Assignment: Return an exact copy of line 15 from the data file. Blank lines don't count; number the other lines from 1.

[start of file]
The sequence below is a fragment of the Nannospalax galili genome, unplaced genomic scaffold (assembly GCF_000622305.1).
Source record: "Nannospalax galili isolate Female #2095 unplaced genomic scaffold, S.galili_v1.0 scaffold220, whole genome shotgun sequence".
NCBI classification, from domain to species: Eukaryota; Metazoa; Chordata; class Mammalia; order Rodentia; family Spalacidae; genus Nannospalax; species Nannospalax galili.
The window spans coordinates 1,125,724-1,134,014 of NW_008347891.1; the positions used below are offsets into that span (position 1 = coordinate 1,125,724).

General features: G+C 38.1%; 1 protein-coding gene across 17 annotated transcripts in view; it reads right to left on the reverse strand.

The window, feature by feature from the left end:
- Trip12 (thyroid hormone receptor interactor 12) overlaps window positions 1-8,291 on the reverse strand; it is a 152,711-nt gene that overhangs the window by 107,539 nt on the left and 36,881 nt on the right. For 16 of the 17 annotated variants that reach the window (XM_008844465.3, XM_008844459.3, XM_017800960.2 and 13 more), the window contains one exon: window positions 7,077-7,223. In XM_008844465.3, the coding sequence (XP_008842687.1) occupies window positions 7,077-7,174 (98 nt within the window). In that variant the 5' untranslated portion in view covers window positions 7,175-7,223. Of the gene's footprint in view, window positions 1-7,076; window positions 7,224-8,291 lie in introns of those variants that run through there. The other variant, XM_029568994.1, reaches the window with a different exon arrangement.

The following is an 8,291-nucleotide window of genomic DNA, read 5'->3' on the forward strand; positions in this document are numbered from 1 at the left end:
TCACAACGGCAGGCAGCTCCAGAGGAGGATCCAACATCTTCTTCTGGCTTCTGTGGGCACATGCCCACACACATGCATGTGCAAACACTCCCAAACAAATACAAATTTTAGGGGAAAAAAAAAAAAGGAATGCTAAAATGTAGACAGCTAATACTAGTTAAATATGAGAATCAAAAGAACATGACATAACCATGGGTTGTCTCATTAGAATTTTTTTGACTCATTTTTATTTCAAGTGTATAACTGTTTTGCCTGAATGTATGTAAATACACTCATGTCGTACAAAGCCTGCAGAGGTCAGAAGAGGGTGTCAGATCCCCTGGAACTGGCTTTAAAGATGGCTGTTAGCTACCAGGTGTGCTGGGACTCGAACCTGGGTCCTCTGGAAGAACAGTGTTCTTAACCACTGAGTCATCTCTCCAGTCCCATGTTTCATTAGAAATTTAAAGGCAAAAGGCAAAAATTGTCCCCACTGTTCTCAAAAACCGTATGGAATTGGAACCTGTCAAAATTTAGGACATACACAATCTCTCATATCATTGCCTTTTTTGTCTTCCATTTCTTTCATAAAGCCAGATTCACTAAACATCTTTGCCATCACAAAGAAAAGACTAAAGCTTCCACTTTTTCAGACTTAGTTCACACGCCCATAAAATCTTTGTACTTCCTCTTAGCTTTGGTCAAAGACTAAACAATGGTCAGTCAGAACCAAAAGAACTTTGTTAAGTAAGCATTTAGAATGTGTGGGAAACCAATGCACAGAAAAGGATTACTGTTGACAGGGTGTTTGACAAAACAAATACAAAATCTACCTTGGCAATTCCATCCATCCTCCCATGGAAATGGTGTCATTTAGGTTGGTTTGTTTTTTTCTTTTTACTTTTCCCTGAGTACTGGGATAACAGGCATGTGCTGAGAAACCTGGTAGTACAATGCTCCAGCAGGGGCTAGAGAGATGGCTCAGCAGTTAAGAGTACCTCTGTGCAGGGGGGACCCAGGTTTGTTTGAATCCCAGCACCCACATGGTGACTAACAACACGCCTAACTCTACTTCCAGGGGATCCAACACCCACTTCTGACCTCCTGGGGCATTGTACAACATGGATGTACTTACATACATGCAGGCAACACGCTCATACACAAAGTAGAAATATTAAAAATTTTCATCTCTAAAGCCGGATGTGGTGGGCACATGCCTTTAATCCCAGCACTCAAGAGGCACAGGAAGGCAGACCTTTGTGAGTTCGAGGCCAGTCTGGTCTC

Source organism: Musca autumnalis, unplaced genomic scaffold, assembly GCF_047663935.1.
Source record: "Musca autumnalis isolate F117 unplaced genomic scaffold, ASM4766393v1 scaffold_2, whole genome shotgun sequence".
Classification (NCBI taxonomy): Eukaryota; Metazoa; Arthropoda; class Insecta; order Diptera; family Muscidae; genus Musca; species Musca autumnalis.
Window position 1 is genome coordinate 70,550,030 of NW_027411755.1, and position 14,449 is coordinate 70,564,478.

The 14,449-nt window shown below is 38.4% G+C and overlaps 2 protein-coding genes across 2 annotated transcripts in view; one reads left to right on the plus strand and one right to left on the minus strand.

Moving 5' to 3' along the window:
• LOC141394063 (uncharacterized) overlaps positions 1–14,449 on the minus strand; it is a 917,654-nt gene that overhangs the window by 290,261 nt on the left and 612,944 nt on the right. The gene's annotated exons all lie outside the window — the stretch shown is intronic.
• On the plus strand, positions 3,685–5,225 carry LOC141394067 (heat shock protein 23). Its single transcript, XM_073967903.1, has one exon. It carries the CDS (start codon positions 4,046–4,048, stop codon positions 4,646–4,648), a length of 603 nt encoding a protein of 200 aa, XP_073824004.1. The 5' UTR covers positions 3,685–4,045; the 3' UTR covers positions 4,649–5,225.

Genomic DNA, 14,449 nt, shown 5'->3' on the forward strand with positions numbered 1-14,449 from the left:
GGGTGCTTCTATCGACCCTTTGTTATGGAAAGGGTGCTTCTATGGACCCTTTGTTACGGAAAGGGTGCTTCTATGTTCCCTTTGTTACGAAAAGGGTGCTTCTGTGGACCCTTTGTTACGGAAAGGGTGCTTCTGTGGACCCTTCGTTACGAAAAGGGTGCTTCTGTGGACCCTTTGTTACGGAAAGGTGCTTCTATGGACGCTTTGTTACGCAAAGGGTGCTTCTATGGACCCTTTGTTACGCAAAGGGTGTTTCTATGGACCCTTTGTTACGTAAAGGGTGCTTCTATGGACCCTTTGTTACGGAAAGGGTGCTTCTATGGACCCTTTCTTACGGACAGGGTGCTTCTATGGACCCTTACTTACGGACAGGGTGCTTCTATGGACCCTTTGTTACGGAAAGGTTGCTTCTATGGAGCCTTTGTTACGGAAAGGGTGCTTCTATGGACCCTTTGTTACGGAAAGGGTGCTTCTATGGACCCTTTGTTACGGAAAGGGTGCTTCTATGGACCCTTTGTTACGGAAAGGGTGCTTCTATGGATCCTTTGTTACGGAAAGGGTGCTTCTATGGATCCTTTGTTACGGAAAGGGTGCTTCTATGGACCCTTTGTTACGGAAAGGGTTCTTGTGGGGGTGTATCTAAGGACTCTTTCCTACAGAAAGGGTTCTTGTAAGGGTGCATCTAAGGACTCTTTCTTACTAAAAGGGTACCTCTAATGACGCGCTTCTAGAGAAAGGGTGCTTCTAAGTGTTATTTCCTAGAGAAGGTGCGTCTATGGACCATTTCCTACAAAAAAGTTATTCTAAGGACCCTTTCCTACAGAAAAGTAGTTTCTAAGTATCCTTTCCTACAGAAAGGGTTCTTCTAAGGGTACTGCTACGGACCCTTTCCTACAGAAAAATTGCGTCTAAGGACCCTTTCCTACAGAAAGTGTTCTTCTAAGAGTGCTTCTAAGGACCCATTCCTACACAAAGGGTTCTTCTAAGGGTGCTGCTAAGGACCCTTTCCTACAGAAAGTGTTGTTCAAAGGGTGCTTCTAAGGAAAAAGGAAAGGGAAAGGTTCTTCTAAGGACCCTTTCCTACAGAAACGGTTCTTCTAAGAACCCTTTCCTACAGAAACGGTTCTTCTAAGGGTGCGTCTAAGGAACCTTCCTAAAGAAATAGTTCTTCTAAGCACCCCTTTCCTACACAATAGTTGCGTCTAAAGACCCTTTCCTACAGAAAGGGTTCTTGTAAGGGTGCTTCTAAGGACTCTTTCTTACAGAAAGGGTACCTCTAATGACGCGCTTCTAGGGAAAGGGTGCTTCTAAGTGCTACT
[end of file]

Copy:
Moving 5' to 3' along the window: